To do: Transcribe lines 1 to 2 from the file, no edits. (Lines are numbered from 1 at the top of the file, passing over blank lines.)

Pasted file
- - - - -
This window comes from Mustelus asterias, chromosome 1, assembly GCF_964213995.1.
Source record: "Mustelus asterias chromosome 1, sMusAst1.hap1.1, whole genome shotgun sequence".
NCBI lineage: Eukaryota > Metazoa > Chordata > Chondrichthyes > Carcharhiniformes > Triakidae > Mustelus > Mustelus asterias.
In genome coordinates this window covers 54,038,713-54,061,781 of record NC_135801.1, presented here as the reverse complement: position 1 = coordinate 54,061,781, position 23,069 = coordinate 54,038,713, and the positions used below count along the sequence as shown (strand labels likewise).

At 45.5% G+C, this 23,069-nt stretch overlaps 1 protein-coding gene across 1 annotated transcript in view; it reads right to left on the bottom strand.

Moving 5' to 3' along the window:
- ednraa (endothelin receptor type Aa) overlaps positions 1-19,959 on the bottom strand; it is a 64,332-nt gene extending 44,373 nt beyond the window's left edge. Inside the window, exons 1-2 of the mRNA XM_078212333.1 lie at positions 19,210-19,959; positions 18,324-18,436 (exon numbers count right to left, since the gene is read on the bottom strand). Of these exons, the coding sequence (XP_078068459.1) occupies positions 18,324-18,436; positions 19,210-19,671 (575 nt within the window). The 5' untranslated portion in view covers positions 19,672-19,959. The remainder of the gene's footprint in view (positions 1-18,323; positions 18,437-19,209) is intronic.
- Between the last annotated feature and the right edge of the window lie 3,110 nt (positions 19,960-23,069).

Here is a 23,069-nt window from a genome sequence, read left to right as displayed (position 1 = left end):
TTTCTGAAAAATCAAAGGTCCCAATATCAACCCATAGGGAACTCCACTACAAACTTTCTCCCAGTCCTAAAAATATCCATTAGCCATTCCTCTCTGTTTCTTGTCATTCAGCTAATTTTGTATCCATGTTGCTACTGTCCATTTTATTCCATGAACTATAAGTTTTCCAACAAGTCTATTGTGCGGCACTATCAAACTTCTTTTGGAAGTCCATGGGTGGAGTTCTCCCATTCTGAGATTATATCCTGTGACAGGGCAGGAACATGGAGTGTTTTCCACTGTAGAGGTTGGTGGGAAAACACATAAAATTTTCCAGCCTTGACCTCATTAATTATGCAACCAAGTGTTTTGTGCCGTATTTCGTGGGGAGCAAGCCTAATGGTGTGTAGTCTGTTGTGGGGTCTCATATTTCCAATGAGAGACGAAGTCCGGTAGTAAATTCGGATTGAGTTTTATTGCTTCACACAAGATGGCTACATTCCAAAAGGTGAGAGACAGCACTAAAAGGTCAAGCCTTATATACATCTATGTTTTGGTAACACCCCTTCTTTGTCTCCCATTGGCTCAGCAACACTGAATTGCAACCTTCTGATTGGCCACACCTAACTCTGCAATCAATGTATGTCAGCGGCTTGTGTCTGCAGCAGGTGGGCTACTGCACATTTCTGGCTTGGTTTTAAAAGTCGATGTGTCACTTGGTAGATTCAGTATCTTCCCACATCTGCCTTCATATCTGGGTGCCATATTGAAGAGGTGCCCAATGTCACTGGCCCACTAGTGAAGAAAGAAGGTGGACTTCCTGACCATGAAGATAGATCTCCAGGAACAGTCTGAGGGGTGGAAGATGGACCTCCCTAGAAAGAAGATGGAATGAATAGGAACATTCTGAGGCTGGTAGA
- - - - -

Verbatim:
This window comes from Mustelus asterias, chromosome 1, assembly GCF_964213995.1.
Source record: "Mustelus asterias chromosome 1, sMusAst1.hap1.1, whole genome shotgun sequence".